10 years at the heart of our garden community

23 November 2022
Community garden 9

2022 marks the 10 year anniversary of Midlothian Community Hospital Garden. Over those 10 years the garden and its community has come such a long way.   

It would be easy to mark the success of the garden on the way it has developed through time and the infrastructure which has been created. 2013 saw the beautiful wooden gates donated by Cala homes, the much-needed rabbit proof fencing, the creation of the vegetable beds, the planting of the orchard and the development of the flower beds. In 2014 there was the so welcome addition of the 4 by 10 metre greenhouse, not only a valuable protected growing space but also much needed shelter for the hard-working volunteers on a rainy day. Later, in 2017 came the bigger workshop and in 2018, electricity, off-grid and collected from the workshop roof via solar panels, then fed into a battery system. The first time volunteers could have a cup of tea from water boiled on site! In 2020, the challenge of having no water on site to irrigate was overcome by the completion of an underground water tank system which holds up to 10,000 litres of water. Crops could be watered for the first time by hose! More lately, the Stell Garden has been created thanks to the help of the South of Scotland Drystane Dyke Association and again with help, we built our very own outdoor kitchen.  

These are achievements so very worth celebrating, yet they do not tell the true story of what Midlothian Community Garden actually is. You only get the complete story from ‘being’ in the garden. By spending time in the garden, you get to feel the richness of the community who also chose to ‘be’ in the garden, all the people who choose to relax in its tranquillity, feel centred by its safety, are inspired by its creativity and feel grounded by its connection with nature. These are strong emotions which help to draw people in to connect with the space and with each other. And because of this, a community has flourished.    

Placed at the centre of the gardens community is the hospital. The community is the patients and families who take a walk during visiting times for a breather and a chance to watch the birds on the feeders. It’s the hospital staff who use the garden on their breaks, some of whom can be found with their shoes off, connecting with nature and getting some well needed grounding between long and exhausting shifts. It’s the visitors and the dog walkers who use the garden daily (and some more often). It's the local childminders who bring the children down to watch the bees and play in the dens, and the neighbours who donate their spare tools and pots when clearing out their huts. It’s the groups who come along to use it; those supporting people who may be struggling with challenges in their lives as well as those coming to learn new skills. Whether it’s through gardening or cooking, you’ll find people connecting and building relationships right here in the garden every single day.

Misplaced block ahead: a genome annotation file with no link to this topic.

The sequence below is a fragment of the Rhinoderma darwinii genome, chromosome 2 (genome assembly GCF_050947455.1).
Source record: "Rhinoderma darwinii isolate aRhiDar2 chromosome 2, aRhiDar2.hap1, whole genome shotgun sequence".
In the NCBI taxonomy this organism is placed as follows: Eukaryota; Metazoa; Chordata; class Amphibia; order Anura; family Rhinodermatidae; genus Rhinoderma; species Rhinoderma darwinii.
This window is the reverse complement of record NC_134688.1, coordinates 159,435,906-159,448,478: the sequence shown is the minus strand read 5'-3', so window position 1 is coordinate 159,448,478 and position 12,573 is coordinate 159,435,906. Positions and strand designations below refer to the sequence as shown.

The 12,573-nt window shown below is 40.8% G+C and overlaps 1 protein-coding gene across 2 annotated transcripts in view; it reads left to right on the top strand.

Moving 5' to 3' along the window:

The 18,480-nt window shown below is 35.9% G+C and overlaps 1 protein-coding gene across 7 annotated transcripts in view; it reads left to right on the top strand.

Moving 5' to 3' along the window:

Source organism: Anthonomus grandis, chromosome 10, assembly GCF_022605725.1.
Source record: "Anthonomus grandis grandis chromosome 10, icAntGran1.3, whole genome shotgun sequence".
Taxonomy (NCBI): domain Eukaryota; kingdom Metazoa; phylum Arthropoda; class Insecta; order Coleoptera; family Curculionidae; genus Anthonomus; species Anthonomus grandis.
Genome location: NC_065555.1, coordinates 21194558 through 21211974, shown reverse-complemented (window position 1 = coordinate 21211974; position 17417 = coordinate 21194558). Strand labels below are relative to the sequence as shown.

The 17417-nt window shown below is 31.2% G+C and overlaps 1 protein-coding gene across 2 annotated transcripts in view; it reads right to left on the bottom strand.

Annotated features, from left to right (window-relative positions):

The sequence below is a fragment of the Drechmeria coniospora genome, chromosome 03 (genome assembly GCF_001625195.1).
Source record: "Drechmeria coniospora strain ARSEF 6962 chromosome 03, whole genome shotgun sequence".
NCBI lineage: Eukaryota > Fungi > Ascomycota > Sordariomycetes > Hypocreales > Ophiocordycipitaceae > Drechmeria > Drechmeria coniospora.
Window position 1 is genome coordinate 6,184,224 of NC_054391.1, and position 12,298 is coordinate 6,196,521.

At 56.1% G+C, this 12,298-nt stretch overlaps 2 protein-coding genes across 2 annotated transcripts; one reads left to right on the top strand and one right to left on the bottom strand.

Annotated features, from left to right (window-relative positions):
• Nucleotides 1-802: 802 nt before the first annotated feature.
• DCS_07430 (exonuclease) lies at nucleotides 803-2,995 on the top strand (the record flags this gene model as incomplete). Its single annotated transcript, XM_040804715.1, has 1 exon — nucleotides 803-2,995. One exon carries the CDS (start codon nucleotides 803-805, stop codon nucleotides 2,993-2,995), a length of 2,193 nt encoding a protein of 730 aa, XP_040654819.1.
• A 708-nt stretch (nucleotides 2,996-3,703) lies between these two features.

Over the years, Cyrenians sessions in the garden have increased and now there are staff on site five days of the week, each day supporting different teams of volunteers to managing and develop the garden. You’ll usually find them by listening for the laugher as someone cracks a joke or some kind of tomfoolery is taking place. Within these volunteer teams, it is so humbling to watch the relationships between strangers blossom as they support each other to complete the gardening activity which is taking place. The support, the nurturing, the companionship and the opportunity to connect with nature encourages the volunteers to come back week after week and year after year. You ask them now why they come to the garden and few would tell you ‘to garden’, but rather to be with their friends, enjoy the company of others and feel part of warm community.  

So next time you have time to visit the community hospital garden, do look around at what’s been achieved over the past 10 years on the ground. Take the time to ‘be’, to connect with the garden and with those in it. I’m guessing you’ll leave feeling warmer than you did when you arrived.